March, 2006. The opposition to the
timber-focused management of Jackson State Forest continues to mount. The
revised Environmental Impact Report generated a flood of public
opposition to the proposed management plan. Experts, agencies, and
elected officials all criticized proposed plans for the largest
state-owned forest and the only publicly owned redwood forest in
The California Department of Forestry,
CDF, began in the early 1990's to use Jackson Forest as a "cash cow" to
fund its state forestry programs, neglecting everything about the forest
except "getting out the cut." Citizen opposition to cutting the oldest
and best remaining forest in Mendocino County began in 1995. It has been
growing ever since.
CDF refused all requests for even
modest changes in its management. Finally, in 2001 the Campaign to
Restore Jackson State Redwood Forest took them to court, and has taken
them back to court repeatedly since that time.
The first court ordered a new
management plan. CDF responded in 2002 with a plan that insulted the
public. It was a bigger and worse logging plan than the previous one.
Thirty percent of the forest would have big clearcuts, and another 20
percent small clearcuts. Restoration and recreation were totally ignored.
In its haste to get back to logging,
CDF cobbled together a fatally deficient Environmental Impact Report for
the proposed plan. Nearly 5,000 people protested the proposed plan. In
2003, the court ruled the environmental plan invalid.
In 2004, Mendocino County's Senator
Wesley Chesbro introduced a bill (SB 1648) to reform management of state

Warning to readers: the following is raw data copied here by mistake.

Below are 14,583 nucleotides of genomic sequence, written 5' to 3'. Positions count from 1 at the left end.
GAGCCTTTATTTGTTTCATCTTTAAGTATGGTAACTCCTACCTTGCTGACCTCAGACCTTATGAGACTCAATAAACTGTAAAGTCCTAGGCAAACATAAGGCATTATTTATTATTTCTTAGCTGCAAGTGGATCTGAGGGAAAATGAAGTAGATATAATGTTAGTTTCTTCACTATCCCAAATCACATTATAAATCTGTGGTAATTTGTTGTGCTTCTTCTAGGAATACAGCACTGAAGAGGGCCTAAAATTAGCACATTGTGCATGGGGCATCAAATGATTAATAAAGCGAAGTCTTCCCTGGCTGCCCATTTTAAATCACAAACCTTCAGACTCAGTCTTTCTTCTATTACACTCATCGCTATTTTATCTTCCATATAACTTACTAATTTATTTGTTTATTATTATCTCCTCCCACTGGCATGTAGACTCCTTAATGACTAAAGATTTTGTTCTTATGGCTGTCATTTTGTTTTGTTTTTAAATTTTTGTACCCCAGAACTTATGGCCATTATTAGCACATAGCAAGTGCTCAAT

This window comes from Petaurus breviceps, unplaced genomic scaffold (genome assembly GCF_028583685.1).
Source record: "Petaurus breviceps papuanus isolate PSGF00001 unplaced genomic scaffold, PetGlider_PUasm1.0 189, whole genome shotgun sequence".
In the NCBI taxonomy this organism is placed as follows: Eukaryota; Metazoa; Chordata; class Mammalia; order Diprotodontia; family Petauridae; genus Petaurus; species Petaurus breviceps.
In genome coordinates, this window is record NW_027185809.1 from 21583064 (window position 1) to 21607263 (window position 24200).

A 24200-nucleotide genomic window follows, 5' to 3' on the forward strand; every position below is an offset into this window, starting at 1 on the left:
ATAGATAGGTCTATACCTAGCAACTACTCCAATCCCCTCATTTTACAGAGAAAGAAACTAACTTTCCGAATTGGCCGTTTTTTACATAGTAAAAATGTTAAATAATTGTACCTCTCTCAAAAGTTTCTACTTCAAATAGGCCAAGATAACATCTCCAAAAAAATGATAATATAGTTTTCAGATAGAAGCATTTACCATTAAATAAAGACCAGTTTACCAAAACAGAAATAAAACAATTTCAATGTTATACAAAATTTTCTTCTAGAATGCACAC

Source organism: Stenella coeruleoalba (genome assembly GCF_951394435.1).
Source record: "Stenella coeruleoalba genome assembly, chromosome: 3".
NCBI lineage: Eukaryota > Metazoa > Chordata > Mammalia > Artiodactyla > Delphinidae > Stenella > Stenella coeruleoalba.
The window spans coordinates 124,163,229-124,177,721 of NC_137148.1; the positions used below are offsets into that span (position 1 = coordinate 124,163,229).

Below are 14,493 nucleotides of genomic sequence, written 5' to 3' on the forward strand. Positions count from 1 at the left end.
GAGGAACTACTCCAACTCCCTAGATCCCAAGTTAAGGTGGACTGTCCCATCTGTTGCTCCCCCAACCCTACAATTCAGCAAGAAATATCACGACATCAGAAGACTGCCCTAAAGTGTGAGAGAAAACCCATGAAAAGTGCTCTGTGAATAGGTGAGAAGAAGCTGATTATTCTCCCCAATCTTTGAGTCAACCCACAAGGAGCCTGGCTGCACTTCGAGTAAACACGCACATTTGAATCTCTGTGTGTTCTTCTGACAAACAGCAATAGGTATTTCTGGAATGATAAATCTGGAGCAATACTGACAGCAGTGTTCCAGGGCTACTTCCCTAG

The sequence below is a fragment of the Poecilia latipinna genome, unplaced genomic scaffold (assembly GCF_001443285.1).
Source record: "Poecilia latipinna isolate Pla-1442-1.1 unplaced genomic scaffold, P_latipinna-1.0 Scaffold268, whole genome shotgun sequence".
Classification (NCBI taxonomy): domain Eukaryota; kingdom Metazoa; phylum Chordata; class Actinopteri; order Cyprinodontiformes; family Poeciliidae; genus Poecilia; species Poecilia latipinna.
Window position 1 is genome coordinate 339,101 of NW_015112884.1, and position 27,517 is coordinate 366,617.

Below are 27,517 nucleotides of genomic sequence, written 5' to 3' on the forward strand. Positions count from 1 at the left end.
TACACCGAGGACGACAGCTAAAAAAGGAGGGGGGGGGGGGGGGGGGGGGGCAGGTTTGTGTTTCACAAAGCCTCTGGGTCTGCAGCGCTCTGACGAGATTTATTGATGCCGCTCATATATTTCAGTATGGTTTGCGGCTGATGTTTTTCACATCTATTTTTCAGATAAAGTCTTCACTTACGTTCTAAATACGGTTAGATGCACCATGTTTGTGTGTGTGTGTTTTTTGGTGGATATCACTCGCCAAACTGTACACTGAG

forests in general and Jackson State Forest in particular. This
compromise legislation, which balanced environmental concerns with
industry's desire to see timber harvesting continue, passed both houses
of the state legislature. On the recommendation of the forestry
department, the governor vetoed it.
It took over two years to revise the
defective environmental document. The resulting document is so huge and
poorly organized that it would probably sink in court of its own weight.
But more devastating to the state's hope of resuming logging soon,
conclusively in my comment
that the inventory estimates used in the management plan and EIR are
so greatly in error that
the management plan and environmental report
are invalid. I have no doubt the court will
concur with my findings.
Elected bodies and legislators,
environmental organizations, and the public are all asking that
management of Jackson Forest be brought into the present century
and reflect current concerns. Most are asking for only modest reforms
that would continue timber harvesting, but at a reduced level compatible
with the preserving and restoring wildlife and fish habitat.
The forces for reform are growing
stronger every year, but to date the California Department of Forestry
has resisted all calls to respond to the public's desires for its forest.
Logging has been stopped in Jackson Forest for five years
and counting. The trees are growing, but critical road maintenance and
repair is suffering, research and recreation are on hold, and no money is
going to the state. Everyone other than the forestry department is
seeking an acceptable way to put the forest back in operation.
"California Department of Forestry, Wake up!"
Campaign to Restore Jackson State Redwood Forest